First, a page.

Well, first of all YOU CANNOT HAVE A LEVY that is large enough. there isn't room. Sure, technically, this is because of other levy priorities pushed by electeds. I'm not debating that. I'm just pointing out that those same electeds aren't going to give you a levy, and you can't currently have one that will generatee this level of funds.

As for fears of lack of control... Are you frightened of the BILLIONS of dollars the Council currently controls? We have all sorts of transportation and utilities districts that currently operate just fine with electeds from other bodies making the decisions. Generally speaking, they meet simply to set the rates each year. That's it.

In tha case of the MPD, the Parks department and properties continue to be controlled by the Mayor, staffed by city employees, led by the Superintendent, etc. All of those activities continue to be governed by existing city/county/state laws and Open Records/Public Meetings statutes.

About the only real "meaty" opposition point is that the MPD could raise taxes further at any time without voter approval. That's it. And there is a cap in the law just like there is a cap we're approaching for city levy capacity. They can't just raise taxes indefinitely, forever...

Mickymse

Posted Thu, Jul 17, 5:35 p.m. Inappropriate

"Are you frightened of the BILLIONS of dollars the Council currently controls?" Yes I am, but at least we have some ability to check them with referendums and initiatives, like I-42 (preventing some abuses of City park assets). Why give them more unchecked power; it just creates a situation ripe for abuse.

You keep saying all the Council does is set the tax rate, but that is not accurate--the Council (sitting Park Dst Commission) has the final say on budget allocations. Not just the rate, but what the money will be spent on.

Control by the Mayor over the new revenue stream is illusory; because of the separate entity status, if a dispute arises between what the Mayor wants and what the Council wants, the latter can tell the former to stuff it. Never mind the voters--they have no say whatsoever except to testify to an advisory committee, and to the Council (again, sitting as the Park Dist Commission). The council can even avoid application of I-42 if it comes to that.

louploup

Posted Thu, Jul 17, 7:46 p.m. Inappropriate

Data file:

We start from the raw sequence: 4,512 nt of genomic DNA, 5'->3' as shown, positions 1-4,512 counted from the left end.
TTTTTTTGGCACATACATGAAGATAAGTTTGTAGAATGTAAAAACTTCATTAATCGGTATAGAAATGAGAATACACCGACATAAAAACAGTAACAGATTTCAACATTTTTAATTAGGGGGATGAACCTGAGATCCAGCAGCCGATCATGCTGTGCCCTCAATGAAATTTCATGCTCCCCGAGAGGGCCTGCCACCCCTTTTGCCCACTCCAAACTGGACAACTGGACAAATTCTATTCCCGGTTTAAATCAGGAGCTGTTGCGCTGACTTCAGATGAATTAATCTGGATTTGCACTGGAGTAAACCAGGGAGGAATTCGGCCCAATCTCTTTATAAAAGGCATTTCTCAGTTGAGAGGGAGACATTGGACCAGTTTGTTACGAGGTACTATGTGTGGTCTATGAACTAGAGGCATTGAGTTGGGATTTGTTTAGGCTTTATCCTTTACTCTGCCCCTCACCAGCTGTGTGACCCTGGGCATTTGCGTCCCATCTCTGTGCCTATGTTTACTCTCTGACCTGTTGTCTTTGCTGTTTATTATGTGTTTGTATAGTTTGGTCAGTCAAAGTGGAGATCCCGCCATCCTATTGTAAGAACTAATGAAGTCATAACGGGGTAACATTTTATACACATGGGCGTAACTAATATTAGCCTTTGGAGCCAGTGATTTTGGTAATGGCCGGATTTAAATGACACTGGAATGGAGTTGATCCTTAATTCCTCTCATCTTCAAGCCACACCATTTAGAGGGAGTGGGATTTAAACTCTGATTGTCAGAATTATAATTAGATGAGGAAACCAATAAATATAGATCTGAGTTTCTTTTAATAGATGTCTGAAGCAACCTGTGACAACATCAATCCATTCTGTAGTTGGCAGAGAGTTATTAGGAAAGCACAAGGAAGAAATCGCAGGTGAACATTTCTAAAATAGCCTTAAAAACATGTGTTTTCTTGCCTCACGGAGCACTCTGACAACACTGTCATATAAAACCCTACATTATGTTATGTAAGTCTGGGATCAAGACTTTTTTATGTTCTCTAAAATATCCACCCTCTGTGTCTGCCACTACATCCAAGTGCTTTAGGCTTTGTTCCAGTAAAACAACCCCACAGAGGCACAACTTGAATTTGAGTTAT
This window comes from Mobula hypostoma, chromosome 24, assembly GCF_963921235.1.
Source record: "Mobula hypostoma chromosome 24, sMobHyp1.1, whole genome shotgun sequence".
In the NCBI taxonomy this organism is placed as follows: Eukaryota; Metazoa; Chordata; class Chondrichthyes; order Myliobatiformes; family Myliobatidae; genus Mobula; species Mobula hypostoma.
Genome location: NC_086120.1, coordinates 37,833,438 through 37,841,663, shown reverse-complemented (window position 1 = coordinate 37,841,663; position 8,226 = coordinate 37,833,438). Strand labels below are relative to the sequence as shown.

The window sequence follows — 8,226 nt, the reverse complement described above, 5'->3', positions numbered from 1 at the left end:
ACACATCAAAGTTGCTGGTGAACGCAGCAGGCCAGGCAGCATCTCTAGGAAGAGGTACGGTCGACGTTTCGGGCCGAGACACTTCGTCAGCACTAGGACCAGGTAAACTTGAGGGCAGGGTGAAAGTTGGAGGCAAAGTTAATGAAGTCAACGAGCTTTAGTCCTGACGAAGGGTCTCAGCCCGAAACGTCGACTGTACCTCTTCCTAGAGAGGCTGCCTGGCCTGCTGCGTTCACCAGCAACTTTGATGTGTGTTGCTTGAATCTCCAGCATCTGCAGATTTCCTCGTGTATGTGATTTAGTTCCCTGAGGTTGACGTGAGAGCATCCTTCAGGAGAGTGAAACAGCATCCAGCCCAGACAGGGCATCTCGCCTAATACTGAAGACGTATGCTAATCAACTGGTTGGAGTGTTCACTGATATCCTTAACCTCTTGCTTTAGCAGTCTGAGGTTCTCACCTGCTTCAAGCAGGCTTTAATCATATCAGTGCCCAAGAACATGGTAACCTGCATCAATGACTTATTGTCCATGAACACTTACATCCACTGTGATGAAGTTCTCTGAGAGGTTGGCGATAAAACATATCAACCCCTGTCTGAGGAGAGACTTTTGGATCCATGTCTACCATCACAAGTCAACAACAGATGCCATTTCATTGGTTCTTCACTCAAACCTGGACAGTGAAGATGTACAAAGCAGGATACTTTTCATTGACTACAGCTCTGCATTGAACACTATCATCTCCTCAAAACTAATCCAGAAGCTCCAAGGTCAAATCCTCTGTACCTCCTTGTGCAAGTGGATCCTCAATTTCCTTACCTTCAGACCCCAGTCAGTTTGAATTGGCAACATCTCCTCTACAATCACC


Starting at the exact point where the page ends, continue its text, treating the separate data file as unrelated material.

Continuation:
Read RCW 35.61 - Parks Dept is governed by the MPD Board i.e. the City Council. Nobody seems to know where the Mayor fits in - at least that question has never been answered by Ken Bounds or Thatcher Bailey.

Posted Thu, Jul 17, 11:05 a.m. Inappropriate

I still haven't heard what guarantees we have that parks money eventually disappears from the city's general fund. Yes, there's an interlocal agreement in place, but it's not set in stone. If this were a levy renewal/increase, there wouldn't be any question I'd vote for it. My concern is more about the structure. I don't know about other people who are questioning whether or not we should go ahead with a parks district, but my concerns have nothing whatsoever to do with Eymanism or the Republican Party.

Posted Thu, Jul 17, 7:44 p.m. Inappropriate

Section 3.3 of the Inter local agreement says that the council will allot money from the general fund to Parks except when they don't. Section 3.3 states "unless the City Council by resolution with a 3/4 vote determines that a natural disaster or exigent economic circumstances prevent the Council from maintaining this level of General Subfund support" Does anybody seriously believe the council won't cut the funding in an economic downturn like 2008? They cut 127 FTEs from Parks that year.

Posted Thu, Jul 17, 11:32 a.m. Inappropriate

I support Seattle parks 100%. I pay taxes, and I vote. I wish to retain my citizen's duty of voting and oversight of city government. City leaders have demonstrated increasingly poor judgment in recent years, and a tendency to be too accommodating to developers, and other special interest.

I'm voting "NO" on Prop 1, my vote and my oversight are too important to the future of good parks management.

Posted Thu, Jul 17, 1:26 p.m. Inappropriate

Citizen "oversight" is why we ended up with pretty projects and no operations & maintenance funds in the currently expring levy... and how we ended up with Tim Eyman's initiative which forced the City into constantly putting levy lifts on the ballot to increase taxes to pay for basic services... How's that working out for you?

Mickymse

Posted Thu, Jul 17, 1:38 p.m. Inappropriate